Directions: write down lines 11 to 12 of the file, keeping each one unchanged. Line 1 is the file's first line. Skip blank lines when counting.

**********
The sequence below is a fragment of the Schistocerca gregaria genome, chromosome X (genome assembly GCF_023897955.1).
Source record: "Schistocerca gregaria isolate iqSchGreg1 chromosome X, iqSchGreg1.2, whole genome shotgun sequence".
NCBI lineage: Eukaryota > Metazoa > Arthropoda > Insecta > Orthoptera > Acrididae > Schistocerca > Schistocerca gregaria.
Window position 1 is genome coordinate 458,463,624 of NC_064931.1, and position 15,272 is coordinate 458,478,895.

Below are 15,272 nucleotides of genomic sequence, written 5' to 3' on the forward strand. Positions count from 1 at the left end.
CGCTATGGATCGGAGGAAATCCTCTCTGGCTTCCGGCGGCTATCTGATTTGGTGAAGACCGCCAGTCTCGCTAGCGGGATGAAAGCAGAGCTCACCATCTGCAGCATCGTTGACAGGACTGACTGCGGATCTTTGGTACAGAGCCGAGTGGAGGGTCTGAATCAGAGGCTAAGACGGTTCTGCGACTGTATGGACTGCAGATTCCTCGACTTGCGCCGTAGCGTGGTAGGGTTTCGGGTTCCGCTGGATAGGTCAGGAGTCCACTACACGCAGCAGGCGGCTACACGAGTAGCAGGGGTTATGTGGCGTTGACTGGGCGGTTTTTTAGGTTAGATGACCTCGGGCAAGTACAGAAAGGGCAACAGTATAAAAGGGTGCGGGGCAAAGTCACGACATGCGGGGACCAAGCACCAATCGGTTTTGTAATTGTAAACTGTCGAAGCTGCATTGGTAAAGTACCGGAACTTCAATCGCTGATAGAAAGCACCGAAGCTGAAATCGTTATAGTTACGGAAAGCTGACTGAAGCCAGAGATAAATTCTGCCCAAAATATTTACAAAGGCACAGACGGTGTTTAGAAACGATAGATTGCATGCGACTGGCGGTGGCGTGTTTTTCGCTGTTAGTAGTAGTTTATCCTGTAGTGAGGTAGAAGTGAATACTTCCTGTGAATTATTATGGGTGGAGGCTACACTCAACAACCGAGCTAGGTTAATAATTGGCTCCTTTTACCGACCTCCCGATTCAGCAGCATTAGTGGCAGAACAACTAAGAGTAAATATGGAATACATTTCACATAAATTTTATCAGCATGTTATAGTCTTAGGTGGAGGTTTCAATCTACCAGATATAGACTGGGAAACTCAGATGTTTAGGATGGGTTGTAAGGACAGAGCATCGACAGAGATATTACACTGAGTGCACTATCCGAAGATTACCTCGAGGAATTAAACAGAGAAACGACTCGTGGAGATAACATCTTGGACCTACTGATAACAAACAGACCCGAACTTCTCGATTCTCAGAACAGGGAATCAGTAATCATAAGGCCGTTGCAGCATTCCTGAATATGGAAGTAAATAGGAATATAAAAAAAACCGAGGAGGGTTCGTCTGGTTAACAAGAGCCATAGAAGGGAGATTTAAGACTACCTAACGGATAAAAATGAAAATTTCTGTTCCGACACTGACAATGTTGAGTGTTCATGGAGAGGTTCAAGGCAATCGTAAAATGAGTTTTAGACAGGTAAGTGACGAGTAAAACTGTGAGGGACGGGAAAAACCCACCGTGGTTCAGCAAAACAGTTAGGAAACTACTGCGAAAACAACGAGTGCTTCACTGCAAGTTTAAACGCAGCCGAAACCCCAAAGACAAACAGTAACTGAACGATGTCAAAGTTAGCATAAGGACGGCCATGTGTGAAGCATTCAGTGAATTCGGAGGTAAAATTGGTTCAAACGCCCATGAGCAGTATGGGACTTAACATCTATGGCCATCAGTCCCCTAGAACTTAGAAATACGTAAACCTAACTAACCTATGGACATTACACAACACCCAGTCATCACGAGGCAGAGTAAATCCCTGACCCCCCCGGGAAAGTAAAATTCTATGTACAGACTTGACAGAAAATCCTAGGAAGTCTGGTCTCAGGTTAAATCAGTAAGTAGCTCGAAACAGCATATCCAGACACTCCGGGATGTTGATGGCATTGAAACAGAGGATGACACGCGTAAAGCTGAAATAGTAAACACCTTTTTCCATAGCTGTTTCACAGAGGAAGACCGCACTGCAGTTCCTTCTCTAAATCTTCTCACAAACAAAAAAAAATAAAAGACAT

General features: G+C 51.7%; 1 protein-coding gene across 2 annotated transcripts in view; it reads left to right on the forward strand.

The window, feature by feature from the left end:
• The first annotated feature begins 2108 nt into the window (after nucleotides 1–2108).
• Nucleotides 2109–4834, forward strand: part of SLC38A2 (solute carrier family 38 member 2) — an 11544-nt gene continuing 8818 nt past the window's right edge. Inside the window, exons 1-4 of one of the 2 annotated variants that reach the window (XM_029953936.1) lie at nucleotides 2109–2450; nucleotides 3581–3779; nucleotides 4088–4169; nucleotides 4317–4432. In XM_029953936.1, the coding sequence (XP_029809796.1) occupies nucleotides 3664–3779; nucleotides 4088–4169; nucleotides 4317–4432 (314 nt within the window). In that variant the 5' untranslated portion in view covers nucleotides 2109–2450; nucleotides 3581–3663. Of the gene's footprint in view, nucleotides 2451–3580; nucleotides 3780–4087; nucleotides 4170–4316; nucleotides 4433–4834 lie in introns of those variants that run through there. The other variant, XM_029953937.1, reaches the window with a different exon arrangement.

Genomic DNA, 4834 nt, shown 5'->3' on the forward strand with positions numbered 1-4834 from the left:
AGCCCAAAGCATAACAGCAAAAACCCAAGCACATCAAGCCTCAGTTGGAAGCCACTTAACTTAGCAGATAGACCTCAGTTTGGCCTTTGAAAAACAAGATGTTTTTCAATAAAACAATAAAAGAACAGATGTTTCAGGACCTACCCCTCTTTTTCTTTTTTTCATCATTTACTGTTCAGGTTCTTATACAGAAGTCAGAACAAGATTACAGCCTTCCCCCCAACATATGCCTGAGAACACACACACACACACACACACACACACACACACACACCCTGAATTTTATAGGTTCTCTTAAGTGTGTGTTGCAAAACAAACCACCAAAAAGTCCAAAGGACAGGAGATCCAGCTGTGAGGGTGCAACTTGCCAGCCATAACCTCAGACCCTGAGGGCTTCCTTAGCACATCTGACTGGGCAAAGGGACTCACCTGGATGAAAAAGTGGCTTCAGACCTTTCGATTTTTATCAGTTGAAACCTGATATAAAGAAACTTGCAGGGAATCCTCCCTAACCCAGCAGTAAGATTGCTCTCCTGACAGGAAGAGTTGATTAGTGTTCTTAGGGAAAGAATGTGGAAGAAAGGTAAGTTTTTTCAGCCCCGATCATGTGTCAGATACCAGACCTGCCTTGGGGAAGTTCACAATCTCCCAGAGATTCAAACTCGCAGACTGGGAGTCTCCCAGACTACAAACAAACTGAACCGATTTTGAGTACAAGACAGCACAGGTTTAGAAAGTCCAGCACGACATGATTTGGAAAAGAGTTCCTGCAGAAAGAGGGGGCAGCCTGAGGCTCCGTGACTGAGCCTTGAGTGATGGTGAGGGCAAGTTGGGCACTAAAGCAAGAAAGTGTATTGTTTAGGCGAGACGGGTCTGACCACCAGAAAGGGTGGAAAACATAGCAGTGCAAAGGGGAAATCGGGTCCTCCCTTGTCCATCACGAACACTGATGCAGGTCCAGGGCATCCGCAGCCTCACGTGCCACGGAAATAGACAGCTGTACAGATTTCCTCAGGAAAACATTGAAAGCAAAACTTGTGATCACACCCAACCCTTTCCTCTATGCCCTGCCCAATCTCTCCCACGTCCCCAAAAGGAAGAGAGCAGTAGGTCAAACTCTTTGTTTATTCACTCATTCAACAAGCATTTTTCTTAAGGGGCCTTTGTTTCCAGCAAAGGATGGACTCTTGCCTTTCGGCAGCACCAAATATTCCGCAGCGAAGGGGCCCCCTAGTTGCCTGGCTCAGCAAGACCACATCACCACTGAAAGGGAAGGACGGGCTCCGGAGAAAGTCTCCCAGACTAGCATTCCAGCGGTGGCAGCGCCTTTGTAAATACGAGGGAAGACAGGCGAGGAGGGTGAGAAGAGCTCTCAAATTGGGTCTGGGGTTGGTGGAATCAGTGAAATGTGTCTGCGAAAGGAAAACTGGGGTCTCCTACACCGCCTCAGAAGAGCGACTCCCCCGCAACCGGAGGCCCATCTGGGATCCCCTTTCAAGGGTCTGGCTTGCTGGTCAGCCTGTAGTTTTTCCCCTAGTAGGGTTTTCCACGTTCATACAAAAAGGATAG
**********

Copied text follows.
Genomic DNA, 4834 nt, shown 5'->3' on the forward strand with positions numbered 1-4834 from the left:
AGCCCAAAGCATAACAGCAAAAACCCAAGCACATCAAGCCTCAGTTGGAAGCCACTTAACTTAGCAGATAGACCTCAGTTTGGCCTTTGAAAAACAAGATGTTTTTCAATAAAACAATAAAAGAACAGATGTTTCAGGACCTACCCCTCTTTTTCTTTTTTTCATCATTTACTGTTCAGGTTCTTATACAGAAGTCAGAACAAGATTACAGCCTTCCCCCCAACATATGCCTGAGAACACACACACACACACACACACACACACACACACACACCCTGAATTTTATAGGTTCTCTTAAGTGTGTGTTGCAAAACAAACCACCAAAAAGTCCAAAGGACAGGAGATCCAGCTGTGAGGGTGCAACTTGCCAGCCATAACCTCAGACCCTGAGGGCTTCCTTAGCACATCTGACTGGGCAAAGGGACTCACCTGGATGAAAAAGTGGCTTCAGACCTTTCGATTTTTATCAGTTGAAACCTGATATAAAGAAACTTGCAGGGAATCCTCCCTAACCCAGCAGTAAGATTGCTCTCCTGACAGGAAGAGTTGATTAGTGTTCTTAGGGAAAGAATGTGGAAGAAAGGTAAGTTTTTTCAGCCCCGATCATGTGTCAGATACCAGACCTGCCTTGGGGAAGTTCACAATCTCCCAGAGATTCAAACTCGCAGACTGGGAGTCTCCCAGACTACAAACAAACTGAACCGATTTTGAGTACAAGACAGCACAGGTTTAGAAAGTCCAGCACGACATGATTTGGAAAAGAGTTCCTGCAGAAAGAGGGGGCAGCCTGAGGCTCCGTGACTGAGCCTTGAGTGATGGTGAGGGCAAGTTGGGCACTAAAGCAAGAAAGTGTATTGTTTAGGCGAGACGGGTCTGACCACCAGAAAGGGTGGAAAACATAGCAGTGCAAAGGGGAAATCGGGTCCTCCCTTGTCCATCACGAACACTGATGCAGGTCCAGGGCATCCGCAGCCTCACGTGCCACGGAAATAGACAGCTGTACAGATTTCCTCAGGAAAACATTGAAAGCAAAACTTGTGATCACACCCAACCCTTTCCTCTATGCCCTGCCCAATCTCTCCCACGTCCCCAAAAGGAAGAGAGCAGTAGGTCAAACTCTTTGTTTATTCACTCATTCAACAAGCATTTTTCTTAAGGGGCCTTTGTTTCCAGCAAAGGATGGACTCTTGCCTTTCGGCAGCACCAAATATTCCGCAGCGAAGGGGCCCCCTAGTTGCCTGGCTCAGCAAGACCACATCACCACTGAAAGGGAAGGACGGGCTCCGGAGAAAGTCTCCCAGACTAGCATTCCAGCGGTGGCAGCGCCTTTGTAAATACGAGGGAAGACAGGCGAGGAGGGTGAGAAGAGCTCTCAAATTGGGTCTGGGGTTGGTGGAATCAGTGAAATGTGTCTGCGAAAGGAAAACTGGGGTCTCCTACACCGCCTCAGAAGAGCGACTCCCCCGCAACCGGAGGCCCATCTGGGATCCCCTTTCAAGGGTCTGGCTTGCTGGTCAGCCTGTAGTTTTTCCCCTAGTAGGGTTTTCCACGTTCATACAAAAAGGATAG